[time 353] Your paper "Time and the Mind Body Problem

Stephen P. King (stephenk1@home.com)
Tue, 25 May 1999 14:03:02 -0400

Dear Prof. Schneider,

        I am a student of philosophy of science and have been investigating the
mind-body problem for quite some time. I find your paper very
        In your discussion of Everett's MWI you say: "It has no internal
logical contradiction, but it does not explain a piece of empirical
evidence: there is always only one _actual_ observer. There is a
parallelism with time: in physics, there is no privileged instant such
as "now" on the time line, in contradiction with the empirical evidence
of the actual experience of "now"." pg. 6
        Have you considered the possibility that "actuality" (as you define
it!) is a mathematically representable relation, much like the "binary
relation" used in conventional math, between a given observer as a
locally convex (abusing the usual meaning) QM system and a finite
equivalence class of observables at any one of it's "moments"? I am
implying that to say that "there is only one _actual_ observer" is
categorically incorrect for there are by necessity an nonenumerable
class of such "_actual_ observers". Each observer, as a QM system, would
have its own unique measure of time (a "local clock") and thus its own
"now" with its accompanying "actuality". See: http://www.kitada.com/ In
this way we solve the QGR problem...
        How communication takes place between these "monads" is via
"bisimulation" as explained by Peter Wegner's paper:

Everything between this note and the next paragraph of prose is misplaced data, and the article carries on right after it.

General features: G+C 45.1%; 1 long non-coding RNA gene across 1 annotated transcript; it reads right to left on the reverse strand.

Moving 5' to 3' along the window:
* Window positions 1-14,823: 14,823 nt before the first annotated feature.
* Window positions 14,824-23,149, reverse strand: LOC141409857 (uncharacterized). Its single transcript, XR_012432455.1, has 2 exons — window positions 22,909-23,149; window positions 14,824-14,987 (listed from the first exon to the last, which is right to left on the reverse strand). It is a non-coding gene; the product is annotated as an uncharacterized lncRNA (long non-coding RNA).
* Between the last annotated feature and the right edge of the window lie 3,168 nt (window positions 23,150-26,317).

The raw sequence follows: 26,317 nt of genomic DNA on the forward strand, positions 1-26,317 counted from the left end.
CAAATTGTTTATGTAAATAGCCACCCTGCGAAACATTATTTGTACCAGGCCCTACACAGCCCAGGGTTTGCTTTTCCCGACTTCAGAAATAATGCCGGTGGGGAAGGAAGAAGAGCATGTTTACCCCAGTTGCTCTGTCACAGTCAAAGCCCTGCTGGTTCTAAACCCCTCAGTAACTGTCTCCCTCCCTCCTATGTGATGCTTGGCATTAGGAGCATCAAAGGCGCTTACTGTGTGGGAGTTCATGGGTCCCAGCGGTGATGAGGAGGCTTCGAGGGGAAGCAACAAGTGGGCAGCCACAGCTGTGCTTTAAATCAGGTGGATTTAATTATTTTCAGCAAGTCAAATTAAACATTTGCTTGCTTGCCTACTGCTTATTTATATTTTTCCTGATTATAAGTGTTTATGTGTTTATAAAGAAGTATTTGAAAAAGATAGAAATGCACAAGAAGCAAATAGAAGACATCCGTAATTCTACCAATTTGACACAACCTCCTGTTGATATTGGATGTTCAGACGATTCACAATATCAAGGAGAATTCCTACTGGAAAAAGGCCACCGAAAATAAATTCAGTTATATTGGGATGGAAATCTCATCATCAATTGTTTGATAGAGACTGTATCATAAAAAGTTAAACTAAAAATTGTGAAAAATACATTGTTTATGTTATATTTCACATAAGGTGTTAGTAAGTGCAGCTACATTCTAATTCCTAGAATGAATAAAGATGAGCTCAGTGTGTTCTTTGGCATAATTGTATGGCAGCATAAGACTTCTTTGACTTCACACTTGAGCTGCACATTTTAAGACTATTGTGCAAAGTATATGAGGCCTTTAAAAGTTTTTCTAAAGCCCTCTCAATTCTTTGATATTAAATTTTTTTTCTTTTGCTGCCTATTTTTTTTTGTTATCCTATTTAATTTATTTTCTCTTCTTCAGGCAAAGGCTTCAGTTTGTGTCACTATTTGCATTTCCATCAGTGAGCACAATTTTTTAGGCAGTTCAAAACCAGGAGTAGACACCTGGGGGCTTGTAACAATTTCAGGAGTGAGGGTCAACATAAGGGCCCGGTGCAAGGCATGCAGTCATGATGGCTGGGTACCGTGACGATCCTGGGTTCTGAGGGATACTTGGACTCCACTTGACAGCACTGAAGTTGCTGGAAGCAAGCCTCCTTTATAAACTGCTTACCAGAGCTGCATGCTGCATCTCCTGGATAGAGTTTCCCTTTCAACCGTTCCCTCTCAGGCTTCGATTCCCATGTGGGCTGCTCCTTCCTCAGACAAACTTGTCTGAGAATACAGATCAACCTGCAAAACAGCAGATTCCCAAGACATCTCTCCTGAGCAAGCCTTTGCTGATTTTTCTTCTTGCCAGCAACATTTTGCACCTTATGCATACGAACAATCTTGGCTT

http://www.cs.brown.edu/~pw/papers/math1.ps. There is no direct
interaction, only mutual simulations or "residuations"...
        Also, your concept of "Semiotic Reduction" reminds me strongly of the
ideas discussed in Vaughan Pratt's
paper:http://boole.stanford.edu/chuguide.html#ratmech. Pratt's line of
thinking is similar to yours but is framed in the language of computer
        I must say that to say that your stament: "it is only when a physical
system is described in words that a measurement takes place" is, "`a la
lettre", too strict a definition. There should be a more general way of
expressing this idea that is not so anthropocentric. Could we say, for
example: "it is only when a description of a physical system is
communicable from one observing system to another that a measurement
takes place"?
        What opinion do you have of an information/matter duality (as explained
by Pratt in terms of Mind and Body)?
        I am involved with an informal collaboration group discussing these
issues in light of the work of Hitoshi Kitada:

Kindest regards,



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